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Don’t make your dog pull the trigger!

This is not a post about gun violence. With the holidays upon us I feel like it’s important to talk about “Trigger Stacking”.

Everyone has things that stress them out. Traveling, relatives, the demands of cooking amazing meals, illness, things not going quite as planned or expected (such as getting lost), a big test, getting engaged or married, having a baby, you name it life can be stressful. Note not all of these things are bad things. Not all stress is considered bad but it elicits a stress response in our bodies nonetheless.

Everyone also has a limit to how much stress they can cope with before they begin to show behavioral changes. Some people can handle more and some can handle less, this is individualized. This is often referred to as a threshold. In dog training we might call this a “bite threshold” but being over threshold doesn’t always mean a dog will bite, it just means that they are unable to process any more incoming information in a meaningful way.

Now most of the time when one of these things happen it’s no big deal and we can take it in stride. (With maybe the exception of marriage and babies, those are actually a lot of little stressors in themselves.) We continue about our normal day. However, when several of those things happen all at once or within a short time of one another it’s called “Trigger stacking” and can cause someone to “go over threshold”. Some people bawl, some people have verbal outbursts, some people become violent or aggressive towards others or inanimate objects.

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The above picture is a great depiction of trigger stacking. Here the person is driving somewhere. Along the way the GPS system may have stopped working – no big deal, they took a wrong turn – again no big deal, went thru a weird roundabout, and then found themselves on a switchback mountain (because they’re in Colorado driving up Lookout Mountain). All of those things together cause a “road rage” outburst at the next person who tried to talk to the driver.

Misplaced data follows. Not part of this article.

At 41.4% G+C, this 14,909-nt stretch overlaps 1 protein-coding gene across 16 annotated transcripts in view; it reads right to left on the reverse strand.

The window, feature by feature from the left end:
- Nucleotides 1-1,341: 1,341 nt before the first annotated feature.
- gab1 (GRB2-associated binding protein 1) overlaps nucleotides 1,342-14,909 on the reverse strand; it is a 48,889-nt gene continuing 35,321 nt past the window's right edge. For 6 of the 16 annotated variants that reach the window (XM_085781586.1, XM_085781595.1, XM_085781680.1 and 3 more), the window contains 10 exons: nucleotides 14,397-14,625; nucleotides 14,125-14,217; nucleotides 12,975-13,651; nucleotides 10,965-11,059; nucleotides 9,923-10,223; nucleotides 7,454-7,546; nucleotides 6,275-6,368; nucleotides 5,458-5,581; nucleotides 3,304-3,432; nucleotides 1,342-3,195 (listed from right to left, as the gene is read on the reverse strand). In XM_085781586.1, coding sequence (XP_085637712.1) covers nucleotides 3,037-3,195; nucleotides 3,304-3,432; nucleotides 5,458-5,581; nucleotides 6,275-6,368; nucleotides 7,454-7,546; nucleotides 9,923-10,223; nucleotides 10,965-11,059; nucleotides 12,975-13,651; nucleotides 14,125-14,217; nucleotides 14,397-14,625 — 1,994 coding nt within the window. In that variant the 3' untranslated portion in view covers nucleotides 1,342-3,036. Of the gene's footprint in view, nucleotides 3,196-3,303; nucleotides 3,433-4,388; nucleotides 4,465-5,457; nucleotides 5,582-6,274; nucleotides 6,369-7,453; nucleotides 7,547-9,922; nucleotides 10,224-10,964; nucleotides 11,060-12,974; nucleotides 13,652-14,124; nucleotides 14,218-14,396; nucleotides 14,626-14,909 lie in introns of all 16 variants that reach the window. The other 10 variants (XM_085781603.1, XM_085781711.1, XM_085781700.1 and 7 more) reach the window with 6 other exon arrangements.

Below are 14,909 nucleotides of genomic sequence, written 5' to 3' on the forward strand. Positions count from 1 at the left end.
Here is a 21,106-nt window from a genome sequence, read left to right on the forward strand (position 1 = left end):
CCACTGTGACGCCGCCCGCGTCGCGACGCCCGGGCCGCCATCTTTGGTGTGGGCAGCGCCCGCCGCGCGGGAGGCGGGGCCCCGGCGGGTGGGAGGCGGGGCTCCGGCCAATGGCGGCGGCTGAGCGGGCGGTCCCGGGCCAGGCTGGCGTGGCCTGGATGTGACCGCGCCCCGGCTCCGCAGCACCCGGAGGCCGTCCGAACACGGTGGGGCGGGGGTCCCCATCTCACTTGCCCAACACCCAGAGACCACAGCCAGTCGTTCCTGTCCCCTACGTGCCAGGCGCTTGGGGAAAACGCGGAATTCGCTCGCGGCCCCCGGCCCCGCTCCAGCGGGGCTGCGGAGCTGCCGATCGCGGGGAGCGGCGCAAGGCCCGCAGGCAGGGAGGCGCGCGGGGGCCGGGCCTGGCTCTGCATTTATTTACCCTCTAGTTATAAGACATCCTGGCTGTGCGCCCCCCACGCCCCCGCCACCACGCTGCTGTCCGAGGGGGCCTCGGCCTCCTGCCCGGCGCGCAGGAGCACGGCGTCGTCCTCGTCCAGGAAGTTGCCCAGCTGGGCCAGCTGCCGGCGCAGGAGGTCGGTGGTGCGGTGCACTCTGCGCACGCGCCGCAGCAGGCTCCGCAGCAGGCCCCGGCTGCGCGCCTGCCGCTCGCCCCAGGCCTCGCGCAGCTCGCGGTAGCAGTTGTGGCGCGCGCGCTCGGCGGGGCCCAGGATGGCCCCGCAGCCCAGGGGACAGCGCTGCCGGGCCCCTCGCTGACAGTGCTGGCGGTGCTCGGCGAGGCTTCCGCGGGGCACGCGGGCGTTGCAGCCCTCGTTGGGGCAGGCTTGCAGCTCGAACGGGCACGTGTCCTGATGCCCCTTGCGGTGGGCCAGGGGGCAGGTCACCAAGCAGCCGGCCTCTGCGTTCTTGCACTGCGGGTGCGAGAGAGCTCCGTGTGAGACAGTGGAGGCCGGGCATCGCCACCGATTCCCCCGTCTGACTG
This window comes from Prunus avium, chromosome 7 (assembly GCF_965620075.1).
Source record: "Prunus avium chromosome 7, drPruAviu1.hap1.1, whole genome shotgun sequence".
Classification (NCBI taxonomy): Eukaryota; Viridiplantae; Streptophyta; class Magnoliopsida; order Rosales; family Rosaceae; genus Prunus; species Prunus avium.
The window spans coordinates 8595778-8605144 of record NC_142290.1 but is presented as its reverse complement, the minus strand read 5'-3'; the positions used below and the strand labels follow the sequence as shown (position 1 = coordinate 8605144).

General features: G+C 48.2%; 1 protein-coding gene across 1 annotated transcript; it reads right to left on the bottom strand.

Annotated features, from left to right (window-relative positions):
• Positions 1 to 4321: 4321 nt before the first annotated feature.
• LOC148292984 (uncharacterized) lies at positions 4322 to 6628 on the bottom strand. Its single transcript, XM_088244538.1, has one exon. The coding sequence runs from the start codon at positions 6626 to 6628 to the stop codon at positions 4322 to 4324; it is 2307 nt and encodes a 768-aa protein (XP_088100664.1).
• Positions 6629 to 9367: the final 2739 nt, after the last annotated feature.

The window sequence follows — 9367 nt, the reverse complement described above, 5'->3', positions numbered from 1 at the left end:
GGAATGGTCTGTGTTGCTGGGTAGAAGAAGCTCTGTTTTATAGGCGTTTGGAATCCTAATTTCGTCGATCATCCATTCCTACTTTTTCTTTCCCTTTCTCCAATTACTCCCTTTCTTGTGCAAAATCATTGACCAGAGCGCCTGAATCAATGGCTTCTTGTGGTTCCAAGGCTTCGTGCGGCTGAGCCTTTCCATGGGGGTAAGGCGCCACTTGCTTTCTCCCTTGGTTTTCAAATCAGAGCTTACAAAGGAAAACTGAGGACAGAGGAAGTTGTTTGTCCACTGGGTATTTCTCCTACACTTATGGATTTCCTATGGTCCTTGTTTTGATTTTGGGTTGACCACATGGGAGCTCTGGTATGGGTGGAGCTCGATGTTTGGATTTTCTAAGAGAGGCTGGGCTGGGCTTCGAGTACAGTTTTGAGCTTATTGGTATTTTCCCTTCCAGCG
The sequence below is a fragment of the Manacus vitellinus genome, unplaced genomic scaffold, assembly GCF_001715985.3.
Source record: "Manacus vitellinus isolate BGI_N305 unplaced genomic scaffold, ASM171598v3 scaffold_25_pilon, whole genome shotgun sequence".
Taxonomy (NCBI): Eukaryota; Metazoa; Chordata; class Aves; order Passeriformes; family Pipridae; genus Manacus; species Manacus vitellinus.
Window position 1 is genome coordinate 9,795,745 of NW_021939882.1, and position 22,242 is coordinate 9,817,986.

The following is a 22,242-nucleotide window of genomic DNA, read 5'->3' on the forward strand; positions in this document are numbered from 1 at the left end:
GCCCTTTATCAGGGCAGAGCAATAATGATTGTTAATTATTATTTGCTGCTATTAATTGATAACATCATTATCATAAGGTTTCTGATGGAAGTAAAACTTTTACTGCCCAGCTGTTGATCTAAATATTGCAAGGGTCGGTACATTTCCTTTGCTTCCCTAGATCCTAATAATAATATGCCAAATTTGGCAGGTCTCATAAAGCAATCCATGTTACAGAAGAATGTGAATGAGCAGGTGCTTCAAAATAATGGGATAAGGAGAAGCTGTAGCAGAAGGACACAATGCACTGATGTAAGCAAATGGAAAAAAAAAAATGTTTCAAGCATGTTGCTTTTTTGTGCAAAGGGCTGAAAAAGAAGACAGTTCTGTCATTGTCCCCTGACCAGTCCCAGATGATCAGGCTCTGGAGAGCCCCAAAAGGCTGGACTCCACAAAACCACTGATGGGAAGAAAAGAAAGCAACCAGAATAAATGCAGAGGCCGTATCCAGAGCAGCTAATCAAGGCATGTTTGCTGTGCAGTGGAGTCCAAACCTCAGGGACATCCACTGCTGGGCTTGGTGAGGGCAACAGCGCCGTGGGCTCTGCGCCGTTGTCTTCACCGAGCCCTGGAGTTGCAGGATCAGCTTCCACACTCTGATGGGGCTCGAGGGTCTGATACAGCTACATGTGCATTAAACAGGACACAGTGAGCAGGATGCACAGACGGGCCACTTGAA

This happens to our dogs as well, especially during the holiday season! This is why dog trainers sometimes call this “bite” season. All year long “Fido” gets walks (regular exercise), meets people occasionally, meets dogs occasionally, there’s rarely extra food around, and the “owners” are happy. Life is good and balanced. However, over the holidays the dog’s exercise routine may be put on hold because of parties, travel, etc, there are relatives visiting often and for extended periods, maybe those people brought dogs of their own, there is food everywhere (if a dog is a “guarder” this is really problematic), and the dog’s owners are stressed out too – getting into arguments with family. With all of this going on, things that normally wouldn’t cause a dog to behave differently will now elicit unwanted behaviors. If you’re lucky your dog will avoid things and hide in a corner (think of the bawling person). However, most dogs get verbal they start to growl or bark at things they normally wouldn’t bark at and if they really get pushed they bite.

If you start to notice these behaviors in yourself and your dog, do yourself a favor and take a break. Remove yourself, or your dog, from the situation and unwind a little bit. Maybe shut your dog in a room by himself with a bully stick or a stuffed KONG. Maybe take your dog on a long walk or hike to get him some exercise away from all of the stressors. It’s okay to take a break! Don’t make him (or yourself) “deal with it”. At least not right away. Get thru the holidays safely and then call a dog trainer to help you prepare your dog for next year.

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